Citing hundreds of questions from the public, the Maryland Medical Cannabis Commission on Thursday night said it’s postponing the launch of separate applications for four new weed-growing and 10 processing licenses.
Today was supposed to mark the start of the new 60-day application period, which, once complete, should help to beef up Maryland’s medical cannabis supply chain while also bringing aboard some new minority- and woman-owned companies to produce medical weed products for the state’s highly regulated industry.
But now, officials said they’re delaying it until they get a chance to respond to roughly 400 questions. The regulatory body published the 40-page applications for growers and processors—which, unlike the first versions from 2015, provide additional weight to racial and ethnic diversity among applicants—online in mid-January. What followed was a 30-day window for public comments and questions about the new documents.
That’s generated hundreds of queries about the new system for selecting the winners of the new round of lucrative cannabis-growing and processing licenses.
“Many people have shown a sincere interest in applying for the new licenses and in the interest of fairness and transparency, we want to answer each question, and give all potential applicants an opportunity to review the responses,” Will Tilburg, the agency’s director of policy and government affairs, said in a statement.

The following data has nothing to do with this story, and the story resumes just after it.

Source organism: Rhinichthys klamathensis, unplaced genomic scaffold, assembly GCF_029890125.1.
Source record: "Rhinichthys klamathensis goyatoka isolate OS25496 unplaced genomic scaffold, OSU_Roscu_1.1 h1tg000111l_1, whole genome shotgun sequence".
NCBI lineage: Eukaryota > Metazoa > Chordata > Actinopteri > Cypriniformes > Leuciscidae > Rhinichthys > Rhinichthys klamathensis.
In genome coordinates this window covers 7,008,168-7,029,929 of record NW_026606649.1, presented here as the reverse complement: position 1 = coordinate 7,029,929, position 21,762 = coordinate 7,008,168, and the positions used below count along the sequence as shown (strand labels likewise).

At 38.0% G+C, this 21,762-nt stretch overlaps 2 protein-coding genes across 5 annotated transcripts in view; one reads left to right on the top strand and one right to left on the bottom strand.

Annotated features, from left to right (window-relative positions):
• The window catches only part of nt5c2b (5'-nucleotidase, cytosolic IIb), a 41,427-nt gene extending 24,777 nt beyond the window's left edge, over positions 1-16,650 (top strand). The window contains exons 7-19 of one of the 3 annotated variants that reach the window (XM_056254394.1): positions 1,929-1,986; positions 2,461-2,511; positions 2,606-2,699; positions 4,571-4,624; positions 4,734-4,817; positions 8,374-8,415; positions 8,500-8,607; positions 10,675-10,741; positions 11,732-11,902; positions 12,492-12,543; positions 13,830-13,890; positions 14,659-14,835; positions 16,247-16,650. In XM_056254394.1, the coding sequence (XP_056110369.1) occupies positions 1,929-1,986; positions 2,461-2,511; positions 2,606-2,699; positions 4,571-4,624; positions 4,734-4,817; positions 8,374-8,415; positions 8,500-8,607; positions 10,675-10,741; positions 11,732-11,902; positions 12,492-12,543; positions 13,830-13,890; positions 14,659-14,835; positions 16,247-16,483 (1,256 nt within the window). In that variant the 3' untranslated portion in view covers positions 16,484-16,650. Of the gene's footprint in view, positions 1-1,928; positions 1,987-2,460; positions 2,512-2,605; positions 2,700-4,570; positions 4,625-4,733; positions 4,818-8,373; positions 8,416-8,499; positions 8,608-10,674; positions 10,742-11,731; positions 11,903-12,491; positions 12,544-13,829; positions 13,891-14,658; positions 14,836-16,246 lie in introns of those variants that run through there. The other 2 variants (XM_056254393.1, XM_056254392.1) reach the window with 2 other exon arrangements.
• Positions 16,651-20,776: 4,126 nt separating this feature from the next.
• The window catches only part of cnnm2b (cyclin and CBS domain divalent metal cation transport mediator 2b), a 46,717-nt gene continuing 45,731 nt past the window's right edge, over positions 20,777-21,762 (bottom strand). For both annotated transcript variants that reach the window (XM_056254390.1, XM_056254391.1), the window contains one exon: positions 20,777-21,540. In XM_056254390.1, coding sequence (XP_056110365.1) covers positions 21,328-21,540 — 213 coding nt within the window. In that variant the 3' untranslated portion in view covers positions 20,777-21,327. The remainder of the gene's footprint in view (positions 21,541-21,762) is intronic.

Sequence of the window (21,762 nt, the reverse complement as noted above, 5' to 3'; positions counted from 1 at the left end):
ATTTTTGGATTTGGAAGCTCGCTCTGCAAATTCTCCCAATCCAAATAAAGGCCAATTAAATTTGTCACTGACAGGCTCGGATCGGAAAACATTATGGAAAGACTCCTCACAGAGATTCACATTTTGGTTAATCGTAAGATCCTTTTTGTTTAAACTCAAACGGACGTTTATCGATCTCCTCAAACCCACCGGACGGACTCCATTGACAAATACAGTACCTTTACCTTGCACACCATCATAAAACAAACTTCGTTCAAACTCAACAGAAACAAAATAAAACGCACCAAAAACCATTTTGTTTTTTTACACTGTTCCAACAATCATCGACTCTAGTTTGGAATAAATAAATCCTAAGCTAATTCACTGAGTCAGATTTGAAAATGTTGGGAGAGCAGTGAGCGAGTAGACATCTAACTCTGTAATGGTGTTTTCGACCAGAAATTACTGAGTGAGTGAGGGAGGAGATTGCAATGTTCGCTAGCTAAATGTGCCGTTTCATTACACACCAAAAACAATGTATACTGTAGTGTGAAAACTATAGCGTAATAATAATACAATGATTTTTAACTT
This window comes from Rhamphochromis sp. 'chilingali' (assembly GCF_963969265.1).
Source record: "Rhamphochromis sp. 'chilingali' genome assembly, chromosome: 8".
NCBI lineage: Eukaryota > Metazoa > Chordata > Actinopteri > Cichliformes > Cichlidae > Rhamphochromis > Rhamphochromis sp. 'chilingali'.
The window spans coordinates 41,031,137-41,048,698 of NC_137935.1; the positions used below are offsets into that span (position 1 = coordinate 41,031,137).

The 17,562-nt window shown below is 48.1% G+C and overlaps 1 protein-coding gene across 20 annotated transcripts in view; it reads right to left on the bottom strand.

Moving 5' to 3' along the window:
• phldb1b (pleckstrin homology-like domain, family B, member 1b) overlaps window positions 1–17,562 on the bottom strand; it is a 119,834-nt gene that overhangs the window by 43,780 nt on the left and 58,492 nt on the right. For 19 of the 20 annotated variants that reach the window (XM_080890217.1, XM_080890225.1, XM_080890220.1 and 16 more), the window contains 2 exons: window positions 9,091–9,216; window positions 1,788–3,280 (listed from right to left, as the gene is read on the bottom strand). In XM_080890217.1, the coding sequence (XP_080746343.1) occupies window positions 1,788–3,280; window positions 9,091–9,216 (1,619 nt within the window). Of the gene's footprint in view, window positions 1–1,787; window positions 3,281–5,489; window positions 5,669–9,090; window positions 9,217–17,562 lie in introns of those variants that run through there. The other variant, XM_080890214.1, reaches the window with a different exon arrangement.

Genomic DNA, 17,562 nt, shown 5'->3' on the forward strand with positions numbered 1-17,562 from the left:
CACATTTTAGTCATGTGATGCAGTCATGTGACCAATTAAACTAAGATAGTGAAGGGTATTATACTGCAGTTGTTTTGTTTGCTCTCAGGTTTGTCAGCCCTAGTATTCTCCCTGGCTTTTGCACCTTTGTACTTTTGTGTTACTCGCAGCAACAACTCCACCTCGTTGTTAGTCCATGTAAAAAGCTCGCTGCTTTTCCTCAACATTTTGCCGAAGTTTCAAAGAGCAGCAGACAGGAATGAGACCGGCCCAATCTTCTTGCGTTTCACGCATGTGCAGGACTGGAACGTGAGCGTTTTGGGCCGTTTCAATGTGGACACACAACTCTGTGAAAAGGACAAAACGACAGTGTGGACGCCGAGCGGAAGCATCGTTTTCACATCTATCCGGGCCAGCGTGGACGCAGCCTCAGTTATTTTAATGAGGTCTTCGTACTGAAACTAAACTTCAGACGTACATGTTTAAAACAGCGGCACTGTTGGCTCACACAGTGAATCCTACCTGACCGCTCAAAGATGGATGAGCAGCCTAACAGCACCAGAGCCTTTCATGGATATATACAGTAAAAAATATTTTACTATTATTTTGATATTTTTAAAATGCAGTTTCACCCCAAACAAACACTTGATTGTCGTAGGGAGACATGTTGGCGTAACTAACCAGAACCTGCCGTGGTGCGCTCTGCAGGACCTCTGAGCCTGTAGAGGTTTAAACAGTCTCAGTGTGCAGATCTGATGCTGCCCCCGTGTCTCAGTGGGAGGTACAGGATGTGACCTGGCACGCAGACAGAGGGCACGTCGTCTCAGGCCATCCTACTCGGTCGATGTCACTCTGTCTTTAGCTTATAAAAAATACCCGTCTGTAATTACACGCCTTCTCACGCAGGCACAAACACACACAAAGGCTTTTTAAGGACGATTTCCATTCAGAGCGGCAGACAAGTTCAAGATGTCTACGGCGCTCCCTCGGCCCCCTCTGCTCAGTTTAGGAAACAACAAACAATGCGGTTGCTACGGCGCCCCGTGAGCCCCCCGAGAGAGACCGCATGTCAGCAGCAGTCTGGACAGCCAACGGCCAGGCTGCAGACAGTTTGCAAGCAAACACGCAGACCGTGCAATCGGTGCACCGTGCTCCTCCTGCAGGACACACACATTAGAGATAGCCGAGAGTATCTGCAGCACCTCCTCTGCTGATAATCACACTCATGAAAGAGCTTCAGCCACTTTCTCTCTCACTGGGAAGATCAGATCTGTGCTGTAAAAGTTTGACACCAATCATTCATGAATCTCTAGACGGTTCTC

Asked how long it might take, commission spokeswoman Jennifer White said in an email that “the window to apply for a license is likely to open in the next few weeks.” The commission hopes to answer all questions and post the responses online within the next week, she said.
The MMCC and the Legislative Black Caucus of Maryland also held workshops in January and February to educate prospective applicants and others about the process, which was adjusted to better emphasize racial and gender equity in licensing under a law passed by the General Assembly last year.
The draft applications are still available for review here and here, and the agency has also published some early guidance about the process. The MMCC said in a separate notice that it’ll eventually publish the finalized applications, as well as answers to commonly asked questions, on its website when it kicks off the next application round.
Maryland already has 14 licensed growers and 16 processors, but the state infamously didn’t pick any black-owned firms to grow, and only one black-owned company to process cannabis when it made its picks in 2016.
Gov. Larry Hogan signed Glenn’s bill into law last year creating a new set of licenses geared toward boosting the diversity of the state’s medical pot producers, as well as settling lawsuits over the lack of minority representation.
This story has been updated.
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